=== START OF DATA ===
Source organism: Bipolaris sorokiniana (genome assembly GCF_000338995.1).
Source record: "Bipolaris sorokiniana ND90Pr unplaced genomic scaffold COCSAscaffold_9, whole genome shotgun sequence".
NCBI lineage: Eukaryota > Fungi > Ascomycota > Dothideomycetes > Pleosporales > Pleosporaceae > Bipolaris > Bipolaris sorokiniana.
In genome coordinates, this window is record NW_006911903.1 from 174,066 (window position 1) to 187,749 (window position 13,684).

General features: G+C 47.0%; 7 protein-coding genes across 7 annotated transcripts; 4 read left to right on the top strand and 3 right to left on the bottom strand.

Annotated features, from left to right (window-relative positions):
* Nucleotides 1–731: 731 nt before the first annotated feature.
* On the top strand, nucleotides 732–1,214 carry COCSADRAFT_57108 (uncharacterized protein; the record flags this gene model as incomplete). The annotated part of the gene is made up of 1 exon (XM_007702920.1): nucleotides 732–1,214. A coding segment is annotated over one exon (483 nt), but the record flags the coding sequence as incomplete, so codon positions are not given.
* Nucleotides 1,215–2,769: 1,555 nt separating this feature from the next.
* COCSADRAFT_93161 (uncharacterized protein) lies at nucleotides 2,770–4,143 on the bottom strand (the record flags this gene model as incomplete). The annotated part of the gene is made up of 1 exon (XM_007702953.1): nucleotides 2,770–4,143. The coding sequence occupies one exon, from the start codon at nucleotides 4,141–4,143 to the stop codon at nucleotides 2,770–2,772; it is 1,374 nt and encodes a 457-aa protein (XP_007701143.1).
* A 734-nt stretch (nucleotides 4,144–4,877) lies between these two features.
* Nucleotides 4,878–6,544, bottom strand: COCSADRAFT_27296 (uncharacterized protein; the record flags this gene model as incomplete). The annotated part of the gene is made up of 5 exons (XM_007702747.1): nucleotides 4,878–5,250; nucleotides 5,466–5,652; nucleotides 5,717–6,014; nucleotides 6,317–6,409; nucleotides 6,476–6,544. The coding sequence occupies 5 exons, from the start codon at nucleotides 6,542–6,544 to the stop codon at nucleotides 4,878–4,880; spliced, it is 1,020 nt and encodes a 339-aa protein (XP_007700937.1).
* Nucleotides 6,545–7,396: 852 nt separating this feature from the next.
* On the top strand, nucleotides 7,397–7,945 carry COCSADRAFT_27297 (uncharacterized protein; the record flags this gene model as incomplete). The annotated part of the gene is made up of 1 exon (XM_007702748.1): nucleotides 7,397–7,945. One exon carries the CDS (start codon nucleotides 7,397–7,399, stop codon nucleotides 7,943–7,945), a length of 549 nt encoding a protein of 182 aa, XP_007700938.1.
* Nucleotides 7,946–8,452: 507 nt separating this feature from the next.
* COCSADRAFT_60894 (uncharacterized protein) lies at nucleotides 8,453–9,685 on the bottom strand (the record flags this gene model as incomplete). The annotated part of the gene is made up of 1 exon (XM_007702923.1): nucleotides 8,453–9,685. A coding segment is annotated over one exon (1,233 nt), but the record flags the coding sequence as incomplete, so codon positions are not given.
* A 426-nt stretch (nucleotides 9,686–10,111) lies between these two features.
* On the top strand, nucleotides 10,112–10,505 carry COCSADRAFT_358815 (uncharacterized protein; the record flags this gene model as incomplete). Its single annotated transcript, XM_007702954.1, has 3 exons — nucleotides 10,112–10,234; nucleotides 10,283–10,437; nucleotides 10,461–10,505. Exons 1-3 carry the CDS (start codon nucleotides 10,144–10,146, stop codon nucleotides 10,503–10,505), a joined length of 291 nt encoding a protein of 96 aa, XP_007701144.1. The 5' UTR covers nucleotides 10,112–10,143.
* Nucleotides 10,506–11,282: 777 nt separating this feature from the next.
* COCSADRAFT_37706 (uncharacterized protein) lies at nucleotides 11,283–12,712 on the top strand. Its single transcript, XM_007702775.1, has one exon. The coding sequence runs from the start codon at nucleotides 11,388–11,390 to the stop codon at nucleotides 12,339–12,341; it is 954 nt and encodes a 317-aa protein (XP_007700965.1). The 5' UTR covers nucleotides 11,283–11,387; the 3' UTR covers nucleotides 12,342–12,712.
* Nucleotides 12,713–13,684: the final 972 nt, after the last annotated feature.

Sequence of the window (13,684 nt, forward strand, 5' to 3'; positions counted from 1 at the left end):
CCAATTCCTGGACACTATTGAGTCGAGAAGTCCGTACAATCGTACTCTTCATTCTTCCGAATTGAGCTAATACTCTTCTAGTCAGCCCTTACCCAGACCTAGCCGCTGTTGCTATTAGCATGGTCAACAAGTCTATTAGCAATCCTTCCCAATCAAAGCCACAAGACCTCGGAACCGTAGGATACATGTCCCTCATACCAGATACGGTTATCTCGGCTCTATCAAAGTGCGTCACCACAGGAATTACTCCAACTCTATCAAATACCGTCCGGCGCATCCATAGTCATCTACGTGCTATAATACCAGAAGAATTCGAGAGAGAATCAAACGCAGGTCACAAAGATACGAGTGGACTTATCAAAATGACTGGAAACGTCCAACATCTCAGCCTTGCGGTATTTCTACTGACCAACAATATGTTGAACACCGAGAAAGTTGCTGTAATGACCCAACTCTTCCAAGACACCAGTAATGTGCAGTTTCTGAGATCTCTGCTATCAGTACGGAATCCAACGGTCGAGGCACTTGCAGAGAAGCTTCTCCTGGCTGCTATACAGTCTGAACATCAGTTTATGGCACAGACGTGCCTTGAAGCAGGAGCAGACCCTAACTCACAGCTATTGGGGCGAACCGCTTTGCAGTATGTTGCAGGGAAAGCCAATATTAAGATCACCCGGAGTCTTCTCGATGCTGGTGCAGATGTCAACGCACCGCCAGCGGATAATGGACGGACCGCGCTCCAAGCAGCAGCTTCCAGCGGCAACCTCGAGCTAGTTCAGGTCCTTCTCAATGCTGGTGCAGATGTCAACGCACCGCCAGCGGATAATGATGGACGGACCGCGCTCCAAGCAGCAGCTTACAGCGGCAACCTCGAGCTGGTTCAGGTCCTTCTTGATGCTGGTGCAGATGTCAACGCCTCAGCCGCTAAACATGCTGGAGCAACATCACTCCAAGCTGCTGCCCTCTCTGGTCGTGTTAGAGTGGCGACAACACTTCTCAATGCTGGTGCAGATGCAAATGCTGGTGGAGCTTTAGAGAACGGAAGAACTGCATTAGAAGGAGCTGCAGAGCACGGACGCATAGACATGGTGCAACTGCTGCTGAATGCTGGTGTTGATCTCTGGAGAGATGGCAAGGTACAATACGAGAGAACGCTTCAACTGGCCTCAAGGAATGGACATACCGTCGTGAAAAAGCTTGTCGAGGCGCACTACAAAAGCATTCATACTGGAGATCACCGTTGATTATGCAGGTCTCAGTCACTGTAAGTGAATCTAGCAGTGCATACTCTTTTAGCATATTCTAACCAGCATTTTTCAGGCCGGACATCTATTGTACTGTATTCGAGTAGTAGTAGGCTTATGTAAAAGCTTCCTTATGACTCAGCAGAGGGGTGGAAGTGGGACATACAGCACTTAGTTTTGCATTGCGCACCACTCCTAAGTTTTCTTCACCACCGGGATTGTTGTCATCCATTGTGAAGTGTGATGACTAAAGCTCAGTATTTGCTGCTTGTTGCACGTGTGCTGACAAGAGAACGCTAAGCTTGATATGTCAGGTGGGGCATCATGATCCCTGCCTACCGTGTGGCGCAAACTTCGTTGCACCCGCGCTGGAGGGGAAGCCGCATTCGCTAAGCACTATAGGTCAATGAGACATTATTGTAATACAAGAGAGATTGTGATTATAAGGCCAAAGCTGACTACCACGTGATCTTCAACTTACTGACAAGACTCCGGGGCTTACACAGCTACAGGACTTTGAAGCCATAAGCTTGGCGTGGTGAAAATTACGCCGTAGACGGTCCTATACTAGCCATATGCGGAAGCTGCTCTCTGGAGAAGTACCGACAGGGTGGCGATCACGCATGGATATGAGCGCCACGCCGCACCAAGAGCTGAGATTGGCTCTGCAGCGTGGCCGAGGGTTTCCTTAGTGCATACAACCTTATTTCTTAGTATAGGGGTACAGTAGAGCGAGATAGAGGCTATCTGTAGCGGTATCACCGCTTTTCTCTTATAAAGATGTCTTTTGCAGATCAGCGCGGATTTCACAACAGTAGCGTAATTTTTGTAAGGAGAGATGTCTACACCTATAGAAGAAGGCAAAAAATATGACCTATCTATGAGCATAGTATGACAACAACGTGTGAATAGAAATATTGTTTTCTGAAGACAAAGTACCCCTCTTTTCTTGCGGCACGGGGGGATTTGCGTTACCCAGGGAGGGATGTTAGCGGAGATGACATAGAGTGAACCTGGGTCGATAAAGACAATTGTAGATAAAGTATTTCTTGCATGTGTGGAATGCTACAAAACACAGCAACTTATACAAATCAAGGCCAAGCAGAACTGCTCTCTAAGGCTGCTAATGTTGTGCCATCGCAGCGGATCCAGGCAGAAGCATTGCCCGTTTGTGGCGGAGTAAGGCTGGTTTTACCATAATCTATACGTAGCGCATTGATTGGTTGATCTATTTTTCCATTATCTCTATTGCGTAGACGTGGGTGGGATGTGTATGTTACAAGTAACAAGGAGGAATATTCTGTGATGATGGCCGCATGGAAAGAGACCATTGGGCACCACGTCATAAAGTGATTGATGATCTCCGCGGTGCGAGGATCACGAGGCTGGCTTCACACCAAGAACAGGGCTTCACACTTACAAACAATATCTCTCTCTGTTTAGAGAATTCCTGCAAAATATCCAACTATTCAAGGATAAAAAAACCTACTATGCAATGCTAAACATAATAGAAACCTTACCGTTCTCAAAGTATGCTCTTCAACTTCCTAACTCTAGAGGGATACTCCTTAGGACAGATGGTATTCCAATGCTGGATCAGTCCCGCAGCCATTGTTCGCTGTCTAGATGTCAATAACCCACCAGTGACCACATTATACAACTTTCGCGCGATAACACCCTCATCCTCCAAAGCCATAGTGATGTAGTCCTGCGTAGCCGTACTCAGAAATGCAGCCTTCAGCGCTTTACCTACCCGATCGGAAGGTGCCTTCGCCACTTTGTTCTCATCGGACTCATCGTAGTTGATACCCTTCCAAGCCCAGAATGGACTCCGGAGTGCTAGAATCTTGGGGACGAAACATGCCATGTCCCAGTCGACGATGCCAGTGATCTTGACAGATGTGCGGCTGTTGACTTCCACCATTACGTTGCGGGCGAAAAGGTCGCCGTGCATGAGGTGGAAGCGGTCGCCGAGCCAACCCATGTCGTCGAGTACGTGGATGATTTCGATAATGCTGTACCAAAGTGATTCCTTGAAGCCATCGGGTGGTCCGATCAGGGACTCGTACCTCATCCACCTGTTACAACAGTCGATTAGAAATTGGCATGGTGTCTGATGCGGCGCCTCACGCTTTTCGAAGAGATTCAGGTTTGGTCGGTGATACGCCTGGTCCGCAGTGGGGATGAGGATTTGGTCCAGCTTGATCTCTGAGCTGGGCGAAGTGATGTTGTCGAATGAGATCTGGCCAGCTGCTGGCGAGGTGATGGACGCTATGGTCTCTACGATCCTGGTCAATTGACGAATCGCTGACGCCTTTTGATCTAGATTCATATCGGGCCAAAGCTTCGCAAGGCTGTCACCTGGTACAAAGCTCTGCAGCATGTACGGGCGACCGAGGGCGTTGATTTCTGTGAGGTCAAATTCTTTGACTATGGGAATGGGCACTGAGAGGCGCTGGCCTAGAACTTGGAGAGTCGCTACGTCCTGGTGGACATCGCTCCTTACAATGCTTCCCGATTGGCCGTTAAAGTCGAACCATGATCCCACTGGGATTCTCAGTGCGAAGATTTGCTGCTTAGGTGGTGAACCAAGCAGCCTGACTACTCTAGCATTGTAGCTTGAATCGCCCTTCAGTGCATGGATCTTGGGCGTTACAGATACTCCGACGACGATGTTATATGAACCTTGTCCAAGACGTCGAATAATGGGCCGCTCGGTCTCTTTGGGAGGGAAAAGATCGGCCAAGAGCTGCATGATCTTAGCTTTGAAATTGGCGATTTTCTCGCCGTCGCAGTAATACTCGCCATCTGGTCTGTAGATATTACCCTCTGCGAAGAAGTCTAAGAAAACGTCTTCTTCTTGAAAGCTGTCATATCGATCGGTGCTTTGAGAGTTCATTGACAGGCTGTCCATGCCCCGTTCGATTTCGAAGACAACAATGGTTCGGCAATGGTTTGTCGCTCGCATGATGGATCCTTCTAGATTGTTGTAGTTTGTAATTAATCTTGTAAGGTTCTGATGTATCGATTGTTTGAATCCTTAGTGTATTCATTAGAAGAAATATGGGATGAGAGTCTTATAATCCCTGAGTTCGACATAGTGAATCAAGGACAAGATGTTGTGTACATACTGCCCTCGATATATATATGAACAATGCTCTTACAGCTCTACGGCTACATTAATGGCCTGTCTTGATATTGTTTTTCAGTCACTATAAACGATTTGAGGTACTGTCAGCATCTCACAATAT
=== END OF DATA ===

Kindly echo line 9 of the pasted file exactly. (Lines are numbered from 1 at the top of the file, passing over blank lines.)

* Nucleotides 1,215–2,769: 1,555 nt separating this feature from the next.